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Software components for data protection, secure storage and transfer

MsgConnect and user license management

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A component to monitor and control Windows registry access and create virtual registry keys.
#1214
Posted: 09/14/2006 08:21:59
by Mark Wilsdorf (Basic support level)
Joined: 09/14/2006
Posts: 3

We market a couple single-user applications which, when used in a network setting, must be installed on each workstation. In these situations we sell a license for our products for "X" number of users, but supply just one Registration Code...and currently, must trust that the purchaser really is using no more than "X" instances of our software at one time.

I was wondering if we might be able to use MsgConnect to control the number of instances of our product which are running on a LAN at any one time. That is, could MsgConnect be used for some kind of generic "broadcast" system whereby when an instance of our application starts up, it would check for other running instances of our application on the network and, if the number of licensed instances is already running, would provide a message and prevent running an additional instance.

I'm not worried about having something that's "ironclad" in terms of security, I just want something that would help most of our customers "stay honest" with respect to their license purchases.

Might MsgConnect be used in some way for this?

Thanks,
Mark Wilsdorf
#1217
Posted: 09/14/2006 13:24:38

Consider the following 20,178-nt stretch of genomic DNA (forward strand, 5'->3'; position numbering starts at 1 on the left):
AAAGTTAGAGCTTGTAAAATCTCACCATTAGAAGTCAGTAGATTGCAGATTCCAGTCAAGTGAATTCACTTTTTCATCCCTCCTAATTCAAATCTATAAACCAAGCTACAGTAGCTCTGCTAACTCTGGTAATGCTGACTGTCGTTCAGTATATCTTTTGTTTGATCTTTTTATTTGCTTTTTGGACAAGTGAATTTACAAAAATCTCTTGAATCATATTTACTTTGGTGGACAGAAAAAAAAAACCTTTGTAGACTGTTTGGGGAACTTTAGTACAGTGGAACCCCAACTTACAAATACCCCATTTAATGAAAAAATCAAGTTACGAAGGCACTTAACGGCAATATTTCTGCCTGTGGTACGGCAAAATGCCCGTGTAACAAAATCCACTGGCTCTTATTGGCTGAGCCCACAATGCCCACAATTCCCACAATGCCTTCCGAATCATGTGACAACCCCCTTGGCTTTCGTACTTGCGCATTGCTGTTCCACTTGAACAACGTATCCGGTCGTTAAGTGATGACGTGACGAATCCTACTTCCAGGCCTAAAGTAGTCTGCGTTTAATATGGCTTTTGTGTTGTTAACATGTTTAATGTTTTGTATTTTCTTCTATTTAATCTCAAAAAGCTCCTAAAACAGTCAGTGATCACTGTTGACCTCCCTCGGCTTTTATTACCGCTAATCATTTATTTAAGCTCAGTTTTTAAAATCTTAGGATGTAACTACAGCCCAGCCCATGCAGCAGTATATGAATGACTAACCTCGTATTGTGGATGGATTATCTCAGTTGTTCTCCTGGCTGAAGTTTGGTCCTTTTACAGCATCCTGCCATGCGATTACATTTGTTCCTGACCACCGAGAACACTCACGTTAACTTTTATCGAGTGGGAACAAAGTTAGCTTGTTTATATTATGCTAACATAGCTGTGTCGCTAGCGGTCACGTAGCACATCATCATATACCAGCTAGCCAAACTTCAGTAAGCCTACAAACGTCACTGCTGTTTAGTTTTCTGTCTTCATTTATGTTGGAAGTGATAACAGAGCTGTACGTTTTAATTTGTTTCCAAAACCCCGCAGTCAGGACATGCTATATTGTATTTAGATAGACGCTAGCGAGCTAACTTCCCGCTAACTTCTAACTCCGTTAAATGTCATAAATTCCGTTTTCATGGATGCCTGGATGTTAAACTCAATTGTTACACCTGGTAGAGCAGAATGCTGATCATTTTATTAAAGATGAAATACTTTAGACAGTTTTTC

by Eugene Mayevski (EldoS Corp.)

MsgConnect's UDP Transport can be done to send UDP broadcasts. And other instances can report to the originator using SocketTransport (since UDP is not reliable, and the instances *must* access the originator, TCP is required).


Sincerely yours
Eugene Mayevski
#1219
Posted: 09/14/2006 14:48:43
by Mark Wilsdorf (Basic support level)
Joined: 09/14/2006
Posts: 3

Sorry to sound like I was raised in a cave, but I don't know much about the wide variety of LAN communication protocols & their capabilities--I've spent my time in other technologies--that's why I'm looking to MsgConnect to handle some of those details. I hope you don't mind a couple more questions.

If UDP is unreliable, how can I trust that messages broadcast via UDP will be received by new instances of my application? (In what way is it unreliable...speed when LAN traffic load is high? or messages not received in some cases? or messages not sent in some cases? etc.?)

Since you're suggesting sockets for the reply, I suppose the originator would send its IP address in the original UDP message, and the receiver could use that for socket communication?

Here's what I've envisioned, in generic terms:

1. Whenever an instance of our app starts up, it sends out a UDP broadcast across the LAN, which includes its IP address as part of the message.

2. All receivers of the message report back to the new instance via sockets (to the IP address provided in the UDP message).

3. The new instance continues running if it receives back no more than (n - 1) replies from existing instances, where n is the maximum number of licensed users allowed.